I liked the small appearances by Percy in the book. Could I have done with more? Probably but I could always do with more Percy! But I was happy enough with the scenes we got, after all, this is Apollo’s book, not Percy’s. I loved getting to see his mum again (because I love Percy’s mum, she’s awesome) and the fact that he’s getting a baby sister made me so happy! I can tell that Percy’s supposed quiet year is not going to last long at all though. Our favourite demigod will be back and getting into some trouble during this series. Poor Percy, his idea of a quiet year never quite works out! I also liked the small Magnus Chase tie-in with the mention of Annabeth and it was nice to hear what all of the other demigods were up to.

I really liked Meg. I have read reviews that said they found her irritating and I can kind of see why but I enjoyed her character, she was feisty and kind of prickly and quite a complicated character because you can tell she knows more than she’s telling throughout the book. I appreciated that she was a daughter of Demeter (not a spoiler, it’s revealed pretty early on) who was actually pretty strong because they’ve classically been portrayed as quite weak in Riordan’s other books. I also loved seeing her relationship with Apollo develop through the book from him finding her irritating to grudging respect to genuine caring. I don’t want to spoil anything about Meg’s backstory, as it would be a bit spoilery, but I will just say that I found it incredibly sad. I was shocked by the way her story ended in this book and I hope she’s okay in the next one!

I loved Harley, the young son of Hephaestus, he was so cute, he’s only 8 and you just want to give him a big hug (and then run away really quickly because the kid is dangerous!).

I really liked the storyline of this book because I got to learn a lot about the Oracles and the Roman Empire, things that I didn’t really know about before. That’s one thing I always love in Rick Riordan’s books, that I always learn something new about mythology that I never knew before! I did feel however that the story was a little slower paced than I’m used to from Riordan’s books and whilst there was still lots of excitement, I would have appreciated maybe a slightly faster pace. I did love being back at Camp Half-Blood and getting to explore new settings like the Woods, which played a much larger part in this book than they ever have before. I also loved the return of camp activities, the three legged death race through the Labyrinth (which I wasn’t expecting to return so that was pretty cool) was awesome!

I wasn’t expecting to see Rachel Dare in this book either and I probably should have considering that she is one of the priestesses of the Oracles and I really enjoyed seeing her back, since I like her a lot more now she isn’t chasing after Percy! I hope to see her more in the other books of the series.

The villains of this book were completely unexpected and I loved how Riordan weaved the events of this book so neatly into his other two Greek/Roman mythology series and how it seems like all the events of the past 10 books (10 books, it seriously doesn’t feel like it has been that many!) have been building up to this. I get the sense that this series is going to be heavily Roman focused which I like because I don’t know so much about Roman mythology but I hope there are still some Greek mythology references in there too!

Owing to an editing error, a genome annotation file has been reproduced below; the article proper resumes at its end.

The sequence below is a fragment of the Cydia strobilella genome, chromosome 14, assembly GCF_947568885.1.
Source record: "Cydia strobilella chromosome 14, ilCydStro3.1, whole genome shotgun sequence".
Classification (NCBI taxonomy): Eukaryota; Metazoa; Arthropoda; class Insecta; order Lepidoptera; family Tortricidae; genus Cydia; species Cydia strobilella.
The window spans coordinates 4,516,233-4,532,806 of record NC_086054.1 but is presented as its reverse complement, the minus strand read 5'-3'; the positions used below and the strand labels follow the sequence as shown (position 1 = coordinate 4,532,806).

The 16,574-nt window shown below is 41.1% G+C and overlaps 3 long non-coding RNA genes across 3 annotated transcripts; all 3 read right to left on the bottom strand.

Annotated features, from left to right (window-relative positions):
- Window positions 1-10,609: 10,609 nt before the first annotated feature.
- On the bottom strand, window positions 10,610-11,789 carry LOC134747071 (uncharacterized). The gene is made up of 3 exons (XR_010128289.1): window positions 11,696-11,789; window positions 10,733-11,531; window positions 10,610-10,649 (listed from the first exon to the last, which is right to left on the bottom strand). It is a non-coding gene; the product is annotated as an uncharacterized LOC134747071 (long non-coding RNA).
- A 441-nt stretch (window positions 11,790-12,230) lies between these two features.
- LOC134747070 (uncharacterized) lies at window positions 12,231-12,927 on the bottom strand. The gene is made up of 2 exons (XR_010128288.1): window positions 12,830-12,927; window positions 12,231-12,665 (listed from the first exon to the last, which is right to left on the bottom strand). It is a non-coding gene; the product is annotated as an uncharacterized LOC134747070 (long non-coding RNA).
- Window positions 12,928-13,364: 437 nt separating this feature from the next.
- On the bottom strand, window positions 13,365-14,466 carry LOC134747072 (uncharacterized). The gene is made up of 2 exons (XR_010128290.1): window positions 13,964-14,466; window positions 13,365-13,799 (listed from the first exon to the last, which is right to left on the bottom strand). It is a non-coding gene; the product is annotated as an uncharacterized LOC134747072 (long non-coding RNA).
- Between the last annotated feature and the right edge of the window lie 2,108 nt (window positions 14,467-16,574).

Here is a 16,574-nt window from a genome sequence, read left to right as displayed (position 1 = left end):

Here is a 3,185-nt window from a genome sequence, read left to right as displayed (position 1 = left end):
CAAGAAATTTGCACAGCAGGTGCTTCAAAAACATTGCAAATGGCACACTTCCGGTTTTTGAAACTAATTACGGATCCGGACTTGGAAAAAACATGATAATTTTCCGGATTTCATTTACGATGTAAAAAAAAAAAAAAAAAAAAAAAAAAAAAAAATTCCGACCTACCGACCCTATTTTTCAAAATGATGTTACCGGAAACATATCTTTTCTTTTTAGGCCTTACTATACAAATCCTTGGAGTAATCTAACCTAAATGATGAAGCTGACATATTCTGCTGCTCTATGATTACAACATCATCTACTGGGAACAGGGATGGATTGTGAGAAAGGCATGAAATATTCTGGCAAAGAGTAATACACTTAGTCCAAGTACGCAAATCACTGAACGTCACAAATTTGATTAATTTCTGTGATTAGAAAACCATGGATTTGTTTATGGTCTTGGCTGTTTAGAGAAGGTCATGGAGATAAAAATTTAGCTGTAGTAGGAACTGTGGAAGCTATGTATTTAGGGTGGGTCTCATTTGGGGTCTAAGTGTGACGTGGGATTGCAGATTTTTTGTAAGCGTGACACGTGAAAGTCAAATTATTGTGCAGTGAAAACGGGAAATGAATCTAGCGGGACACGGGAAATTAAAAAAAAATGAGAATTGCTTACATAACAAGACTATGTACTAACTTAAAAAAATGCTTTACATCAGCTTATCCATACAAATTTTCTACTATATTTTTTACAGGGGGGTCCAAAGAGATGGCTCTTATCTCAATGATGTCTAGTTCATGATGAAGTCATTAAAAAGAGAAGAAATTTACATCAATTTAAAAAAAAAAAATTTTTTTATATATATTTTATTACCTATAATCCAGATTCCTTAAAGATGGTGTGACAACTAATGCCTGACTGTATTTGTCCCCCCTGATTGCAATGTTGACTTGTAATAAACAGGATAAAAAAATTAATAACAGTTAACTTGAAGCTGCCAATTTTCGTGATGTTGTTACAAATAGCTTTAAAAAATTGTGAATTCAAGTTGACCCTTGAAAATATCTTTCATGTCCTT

I found the new gods that we hadn’t seen before that were introduced in this really funny, I especially loved Rhea as I wasn’t expecting to see her in this book and she was so hippy and chilled and feminist and she made me laugh so hard! I hope we see more of her later in the series!

I also really liked seeing more of Will and Nico, they make such a cute couple! I love the casual way sexuality was treated in this book, Apollo is clearly bisexual and it’s no big deal and Nico and Will are so cute and the fact that they are both guys is also never made a big deal of. I look forward to hopefully seeing more of their cute couple-ness in the next few books of this series.

The final battle was absolutely hilarious, it was quite a surprise really because the battle scenes are usually the one serious part of Rick Riordan’s books but this one was so funny, I laughed a lot the entire way through. In fact all the fight scenes in this book were pretty funny!

There were some surprises through the book, all of which I thought were pulled off really well. I particularly liked the last one as a favourite demigod of mine made an appearance and it seems like they (I don’t want to ruin the surprise and say who, so I’m not even going to use gender specific pronouns) are going to play a big part in the rest of the series, which makes me really happy because I think that this demigod and Apollo interacting is going to be hilarious, from the little scenes we got to see at the ending of the book, our new main group of heroes have a lot of potential.

Basically, this book is hilarious, with a great new main character in Apollo, an interesting, even if slightly slow plot, a return to the world that we all know and love and some cameos from beloved characters as well as some great new characters and villains. I need the second book of this series right now!

My rating: 4/5 (I took a mark off just because I found it a tad slow in places)

My next review will probably be of my next read, the sequel to A Darker Shade of Magic, A Gathering of Shadows, as the e-ARC I am currently reading, Stealing Snow, will not be released until October, so if I finish it soon I’m going to wait a while before I publish the review.